The 2014 Currier and Ives Cookie Tour took place on Saturday, December 13th with partly cloudy skies and cookies galore!  This was our fifth year participating and as has become our tradition... we had a new cookie to share. This year's Peppermint-Swirl Sugar Cookie is fun to look at and fun to make!  The recipe is a pretty simple slice-and-bake-type refrigerator sugar cookie dough, but there is a little bit of technique involved in shaping the dough into the peppermint-swirl shape.

A bit of background first...  the inspiration for these cookies started over a year ago with some adorable Peppermint Candy Sugar Cookies I saw on the Bakerella blog via Pinterest.  I loved the way they looked and the way they were packaged with the two twisted ends, but when I read the recipe and realized the beauty was in the icing, I was pretty sure I would never succeed in making the 300 - 400 cookies we need for cookie tour.  So I pushed the idea to the back of my mind and moved on to other things.  Fast forward to October of this year when I tried a recipe for Candy Corn Cookies. They are basically a slice-and-bake sugar cookies that has been layered and cut to look like candy corn.  I didn't think there was anything too special about the way the cookies tasted, but they looked really cute.  So, if I could make slice-and-bake cookies that looked like candy corn, why can't I make slice-and-bake cookies that look like peppermint candies, right?

So after some general Internet and YouTube browsing didn't turn up any ready-made solutions for my idea, I decided I would need to figure it out for myself.  I did, however, find a cool YouTube channel by yoyomax12 where she makes really cute slice-and-bake cookies with a panda face!  So if yoyomax12 can succeed in making cookies with a panda face, I should be able to make cookies that look like peppermint candies, right?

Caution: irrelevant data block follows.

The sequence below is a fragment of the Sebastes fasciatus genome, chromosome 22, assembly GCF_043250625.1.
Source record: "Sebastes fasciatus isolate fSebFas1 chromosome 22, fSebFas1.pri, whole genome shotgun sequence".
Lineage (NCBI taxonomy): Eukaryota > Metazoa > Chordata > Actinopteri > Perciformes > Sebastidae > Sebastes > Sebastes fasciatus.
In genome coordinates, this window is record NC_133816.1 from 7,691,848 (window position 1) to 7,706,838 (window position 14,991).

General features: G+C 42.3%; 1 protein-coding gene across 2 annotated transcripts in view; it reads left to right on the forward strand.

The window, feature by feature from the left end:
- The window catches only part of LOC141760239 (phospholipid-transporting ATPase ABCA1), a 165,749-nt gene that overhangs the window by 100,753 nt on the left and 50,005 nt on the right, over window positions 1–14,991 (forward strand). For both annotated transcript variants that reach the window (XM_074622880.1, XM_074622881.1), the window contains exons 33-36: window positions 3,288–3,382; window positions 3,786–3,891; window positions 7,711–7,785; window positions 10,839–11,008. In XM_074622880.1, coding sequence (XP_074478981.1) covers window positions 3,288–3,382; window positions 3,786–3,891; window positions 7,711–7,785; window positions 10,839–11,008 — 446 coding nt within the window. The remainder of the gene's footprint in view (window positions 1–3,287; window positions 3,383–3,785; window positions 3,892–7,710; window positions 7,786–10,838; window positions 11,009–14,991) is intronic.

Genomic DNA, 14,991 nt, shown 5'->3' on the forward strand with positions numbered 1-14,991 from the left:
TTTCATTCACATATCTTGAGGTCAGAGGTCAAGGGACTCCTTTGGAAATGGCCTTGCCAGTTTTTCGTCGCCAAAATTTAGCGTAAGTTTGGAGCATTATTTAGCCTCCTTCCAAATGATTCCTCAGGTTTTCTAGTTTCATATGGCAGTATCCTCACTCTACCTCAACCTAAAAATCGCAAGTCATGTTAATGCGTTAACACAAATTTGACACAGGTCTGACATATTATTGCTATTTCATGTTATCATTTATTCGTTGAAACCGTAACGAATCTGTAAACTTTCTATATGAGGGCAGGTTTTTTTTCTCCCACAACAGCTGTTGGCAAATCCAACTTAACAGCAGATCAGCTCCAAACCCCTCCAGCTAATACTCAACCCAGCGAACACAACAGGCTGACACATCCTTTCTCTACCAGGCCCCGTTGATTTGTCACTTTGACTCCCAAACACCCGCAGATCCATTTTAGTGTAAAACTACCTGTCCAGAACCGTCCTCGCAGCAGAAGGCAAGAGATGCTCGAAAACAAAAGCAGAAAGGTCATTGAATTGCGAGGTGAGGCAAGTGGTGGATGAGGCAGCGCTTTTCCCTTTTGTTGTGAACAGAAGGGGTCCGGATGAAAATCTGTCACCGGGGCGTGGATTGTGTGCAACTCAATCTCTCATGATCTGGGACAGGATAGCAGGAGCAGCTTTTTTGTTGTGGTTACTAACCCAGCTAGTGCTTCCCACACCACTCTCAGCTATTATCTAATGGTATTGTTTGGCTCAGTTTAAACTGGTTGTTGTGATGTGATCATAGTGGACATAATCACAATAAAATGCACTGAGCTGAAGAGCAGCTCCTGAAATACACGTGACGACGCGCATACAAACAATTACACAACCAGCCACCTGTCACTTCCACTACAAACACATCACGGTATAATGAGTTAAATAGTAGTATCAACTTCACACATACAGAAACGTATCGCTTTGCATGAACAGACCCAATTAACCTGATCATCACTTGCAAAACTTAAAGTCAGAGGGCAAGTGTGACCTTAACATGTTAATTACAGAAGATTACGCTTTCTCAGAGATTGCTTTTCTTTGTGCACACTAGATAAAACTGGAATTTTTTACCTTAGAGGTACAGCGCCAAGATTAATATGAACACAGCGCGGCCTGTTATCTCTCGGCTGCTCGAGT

And off to the kitchen I went.  I made a basic refrigerator cookie dough (my recipe is below, but if you already have a favorite recipe, you could probably use your own), divided the dough in half, colored one half red, left the other half plain, and got to work making the design. To be honest, the technique for forming the pattern in the dough is not all that difficult.  I actually got the technique to work reasonably well on my first try, but it is really hard to put into words so I'll just have to count on pictures... and even a YouTube video... to show you how.

Here's the video...



Or if you'd rather just see photos, here you go.

Start with two equal-sized discs.

Cut each disc in half and join one red and one white half.

Cut disc in half again and flip over one half to get alternating colors. 
Cut again, into fourths, diagonally across white and red segments.

Rearrange segments to alternating colors.

Start squeezing dough together and rotate in one direction to start forming swirl.
Occasionally flip-over cylinder of dough, but make sure to switch directions when you flip.
So if you start rotating in the clockwise direction, make sure to switch to counter-clockwise when you flip the cylinder over.

Turn disc on its side and start rolling into a log.
Make sure to keep rolling in the same direction.